Yesterday I went to the House of Marbles in Bovey Tracey with my local home-ed group. The House of Marbles has galleries of marbles and old pottery, a glass shop filled with artwork made in the building’s own glass-making workshop, and giant marble runs.
The marble runs by Alex Schmid are hypnotic to watch. My favourite is Curriculum Vitae. The marbles are lifted to the top of the run by a chain then let go on to the track. I counted at least five different routes the balls could follow, including loop-the-loops, staircases, and counterweight trebuchets. The marble runs are all made of thick wire welded together and the name of the piece, the year it was built and Alex Schmid’s initials are spelled out in the metal body of the marble runs.
Upstairs there is an enormous marble run, the biggest in the UK, called Snooki. This one uses snooker balls and includes staircases, trebuchets, and a Newton’s Cradle. There are also sections where you can’t see the ball but can hear it whirring round a funnel or rolling down inside a pipe, it is exciting waiting for the balls to reappear from these parts
The marbles gallery contains hundreds and hundreds of marbles and there is a lot of information about the different types, materials, and the methods of making them. I learned that people have been collecting and playing with marbles for centuries and that they have been made from clay, steel, stone, glass, and precious rocks. There are several different types of marbles, including Clambroth (striped swirls on creamy background), End of Day (made with “grits” which are leftover bits of glass), Sulphides (a clear marble with a clay figure in the centre), and Clears and Opaques (single colours). Some of the materials used to colour glass marbles include Gold, Copper, Cobalt, Silver, and Uranium and the swirls and spirals inside some marbles are made using coloured glass canes.
The shop selling Teign Valley Glass has tons and tons of beautiful pieces of art made out of glass. There are glass apples, birds, vases, and glass bowls that look like sea foam and waves. Each piece is made right there in the workshop and is a unique object, and the whole room is full of colour.
There were glassmakers making small glass birds while we were there, and we watched them work for ages. First, one glassmaker would put a glob of glass onto the end of a large metal rod and heat the glass up in the pot furnace until it was glowing orange. He then rolled it in coloured powdered glass, then fused it all together in the pot furnace again. He did this several times with two different colours. Next, he used a pad of wet newspaper to shape the glass into the bird’s body. He then took a pair of tweezers to stretch out a bit of the glass to make the bird’s tail. Finally, he spun it around a few more times in the pot furnace and used the tweezers again to pull a smaller part of the glass out to make the bird’s beak. The process was mesmerising to watch and it made me think about how much effort and time is put into making glass art by hand.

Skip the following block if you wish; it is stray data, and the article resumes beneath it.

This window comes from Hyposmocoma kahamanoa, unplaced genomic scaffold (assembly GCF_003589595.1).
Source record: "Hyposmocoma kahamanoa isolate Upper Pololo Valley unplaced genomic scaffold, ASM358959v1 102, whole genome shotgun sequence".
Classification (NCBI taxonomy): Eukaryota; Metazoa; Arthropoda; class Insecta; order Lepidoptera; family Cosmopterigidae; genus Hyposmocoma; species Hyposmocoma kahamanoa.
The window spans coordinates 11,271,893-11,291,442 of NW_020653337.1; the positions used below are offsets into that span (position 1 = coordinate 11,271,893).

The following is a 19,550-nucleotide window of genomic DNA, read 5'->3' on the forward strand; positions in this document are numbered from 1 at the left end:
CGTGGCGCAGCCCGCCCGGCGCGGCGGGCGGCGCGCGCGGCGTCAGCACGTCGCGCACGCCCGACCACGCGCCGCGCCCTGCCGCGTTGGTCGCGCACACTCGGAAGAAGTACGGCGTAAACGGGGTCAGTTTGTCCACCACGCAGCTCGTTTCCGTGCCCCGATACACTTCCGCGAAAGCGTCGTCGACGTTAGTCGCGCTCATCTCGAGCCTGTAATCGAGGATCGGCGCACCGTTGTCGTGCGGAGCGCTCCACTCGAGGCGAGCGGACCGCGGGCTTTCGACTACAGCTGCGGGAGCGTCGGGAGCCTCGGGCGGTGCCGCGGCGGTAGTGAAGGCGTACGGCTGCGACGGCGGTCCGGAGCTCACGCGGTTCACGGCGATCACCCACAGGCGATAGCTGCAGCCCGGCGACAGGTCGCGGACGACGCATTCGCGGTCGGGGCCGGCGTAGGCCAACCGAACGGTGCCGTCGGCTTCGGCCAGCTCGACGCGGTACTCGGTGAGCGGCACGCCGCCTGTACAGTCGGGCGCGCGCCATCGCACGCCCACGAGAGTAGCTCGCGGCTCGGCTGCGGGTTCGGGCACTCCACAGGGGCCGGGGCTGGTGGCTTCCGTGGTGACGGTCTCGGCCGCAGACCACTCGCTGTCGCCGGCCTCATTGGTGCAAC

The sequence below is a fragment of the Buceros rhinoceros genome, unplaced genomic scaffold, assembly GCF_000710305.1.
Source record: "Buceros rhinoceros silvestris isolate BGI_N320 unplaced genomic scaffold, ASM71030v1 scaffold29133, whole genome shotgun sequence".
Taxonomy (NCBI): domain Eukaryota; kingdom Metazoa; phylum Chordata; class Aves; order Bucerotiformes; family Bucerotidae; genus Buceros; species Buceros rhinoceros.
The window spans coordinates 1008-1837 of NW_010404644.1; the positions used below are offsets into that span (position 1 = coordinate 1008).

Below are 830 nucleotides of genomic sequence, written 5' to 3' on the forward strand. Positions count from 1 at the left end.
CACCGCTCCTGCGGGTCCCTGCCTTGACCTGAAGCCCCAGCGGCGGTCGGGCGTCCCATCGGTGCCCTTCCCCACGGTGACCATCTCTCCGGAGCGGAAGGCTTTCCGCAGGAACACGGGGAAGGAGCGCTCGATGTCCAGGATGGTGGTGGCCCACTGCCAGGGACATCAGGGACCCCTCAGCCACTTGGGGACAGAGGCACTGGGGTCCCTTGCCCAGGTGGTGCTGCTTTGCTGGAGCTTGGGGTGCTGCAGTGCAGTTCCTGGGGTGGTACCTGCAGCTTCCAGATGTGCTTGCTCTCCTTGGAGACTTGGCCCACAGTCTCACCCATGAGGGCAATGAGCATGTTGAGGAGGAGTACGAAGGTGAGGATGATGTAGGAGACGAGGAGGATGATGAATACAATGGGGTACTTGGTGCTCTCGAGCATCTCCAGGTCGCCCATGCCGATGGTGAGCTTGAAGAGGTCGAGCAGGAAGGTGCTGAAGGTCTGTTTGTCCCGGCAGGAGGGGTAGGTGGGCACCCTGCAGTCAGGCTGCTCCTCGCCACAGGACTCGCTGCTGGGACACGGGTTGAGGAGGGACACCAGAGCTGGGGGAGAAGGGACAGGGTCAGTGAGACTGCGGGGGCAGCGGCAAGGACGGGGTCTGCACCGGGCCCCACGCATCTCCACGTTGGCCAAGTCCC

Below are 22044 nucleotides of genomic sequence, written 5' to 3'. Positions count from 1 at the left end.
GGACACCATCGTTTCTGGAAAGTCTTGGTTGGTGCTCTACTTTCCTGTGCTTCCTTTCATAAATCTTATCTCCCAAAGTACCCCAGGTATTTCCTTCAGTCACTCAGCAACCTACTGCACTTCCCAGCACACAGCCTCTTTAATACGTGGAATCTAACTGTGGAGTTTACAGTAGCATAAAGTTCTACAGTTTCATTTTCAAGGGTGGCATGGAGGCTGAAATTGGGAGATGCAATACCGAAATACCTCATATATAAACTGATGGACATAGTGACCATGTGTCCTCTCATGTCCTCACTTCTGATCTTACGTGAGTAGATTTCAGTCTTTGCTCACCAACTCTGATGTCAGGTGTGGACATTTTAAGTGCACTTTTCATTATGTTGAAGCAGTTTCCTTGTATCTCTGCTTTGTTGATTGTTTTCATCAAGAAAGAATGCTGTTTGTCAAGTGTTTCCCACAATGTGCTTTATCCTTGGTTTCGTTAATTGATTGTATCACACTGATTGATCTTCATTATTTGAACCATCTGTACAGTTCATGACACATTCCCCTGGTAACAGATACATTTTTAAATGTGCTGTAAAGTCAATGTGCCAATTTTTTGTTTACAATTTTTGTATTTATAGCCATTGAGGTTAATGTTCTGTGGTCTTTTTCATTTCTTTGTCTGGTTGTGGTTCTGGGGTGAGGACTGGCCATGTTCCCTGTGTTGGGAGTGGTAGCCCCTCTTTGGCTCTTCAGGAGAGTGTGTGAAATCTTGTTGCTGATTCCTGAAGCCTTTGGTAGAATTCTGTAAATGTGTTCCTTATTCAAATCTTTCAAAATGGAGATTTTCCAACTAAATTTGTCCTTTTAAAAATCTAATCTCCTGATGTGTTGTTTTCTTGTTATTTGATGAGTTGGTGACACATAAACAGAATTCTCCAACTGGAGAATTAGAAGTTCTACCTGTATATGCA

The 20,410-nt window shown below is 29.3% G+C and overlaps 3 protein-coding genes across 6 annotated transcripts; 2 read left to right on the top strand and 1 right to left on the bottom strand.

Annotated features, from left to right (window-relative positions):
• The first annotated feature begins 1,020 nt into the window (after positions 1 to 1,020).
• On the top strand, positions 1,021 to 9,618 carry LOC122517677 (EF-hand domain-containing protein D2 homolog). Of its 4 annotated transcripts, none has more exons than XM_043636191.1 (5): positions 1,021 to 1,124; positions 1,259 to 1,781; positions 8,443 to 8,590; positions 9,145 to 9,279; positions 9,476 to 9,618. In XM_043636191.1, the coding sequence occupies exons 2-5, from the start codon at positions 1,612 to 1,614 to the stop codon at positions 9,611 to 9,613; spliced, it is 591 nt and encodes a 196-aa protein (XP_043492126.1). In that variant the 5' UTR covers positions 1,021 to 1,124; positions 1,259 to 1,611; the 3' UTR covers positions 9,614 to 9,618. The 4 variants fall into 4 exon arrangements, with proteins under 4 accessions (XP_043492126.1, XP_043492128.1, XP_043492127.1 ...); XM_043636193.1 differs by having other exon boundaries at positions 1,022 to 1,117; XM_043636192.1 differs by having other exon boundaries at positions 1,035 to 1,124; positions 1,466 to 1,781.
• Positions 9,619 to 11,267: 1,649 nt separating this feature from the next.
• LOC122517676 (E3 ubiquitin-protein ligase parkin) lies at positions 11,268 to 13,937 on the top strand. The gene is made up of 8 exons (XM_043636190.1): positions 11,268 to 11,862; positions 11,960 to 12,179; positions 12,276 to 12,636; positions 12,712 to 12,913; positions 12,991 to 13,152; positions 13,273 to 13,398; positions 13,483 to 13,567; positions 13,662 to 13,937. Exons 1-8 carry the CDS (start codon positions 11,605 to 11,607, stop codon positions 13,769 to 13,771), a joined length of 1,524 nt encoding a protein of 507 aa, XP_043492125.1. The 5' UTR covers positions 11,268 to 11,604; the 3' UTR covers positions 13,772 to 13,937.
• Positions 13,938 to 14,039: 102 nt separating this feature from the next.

In another room at the House of Marbles is an exhibition showing the history of the Bovey Potteries. The first thing I saw was a scale model of the potteries as they used to be. All around it are cases full of pottery that was made there or found nearby. There are a lot of different types of pots and cups with inspirational messages written on them, and little clay figurines. Much of the crockery is decorated with detailed and pretty patterns, and I’ve taken pictures of these so I can experiment with the patterns at another time. There is a lot of information on cards throughout the room, and a short video about the potteries’ history.
The House of Marbles was fascinating and seeing all the different kinds of artwork has definitely given me some inspiration, and I haven’t even seen everything that’s in there yet! There is a whole section on board games that I didn’t have time to explore. Hopefully I’ll be able to visit again sometime soon, and I recommend a visit to anyone interested in marble runs or local history.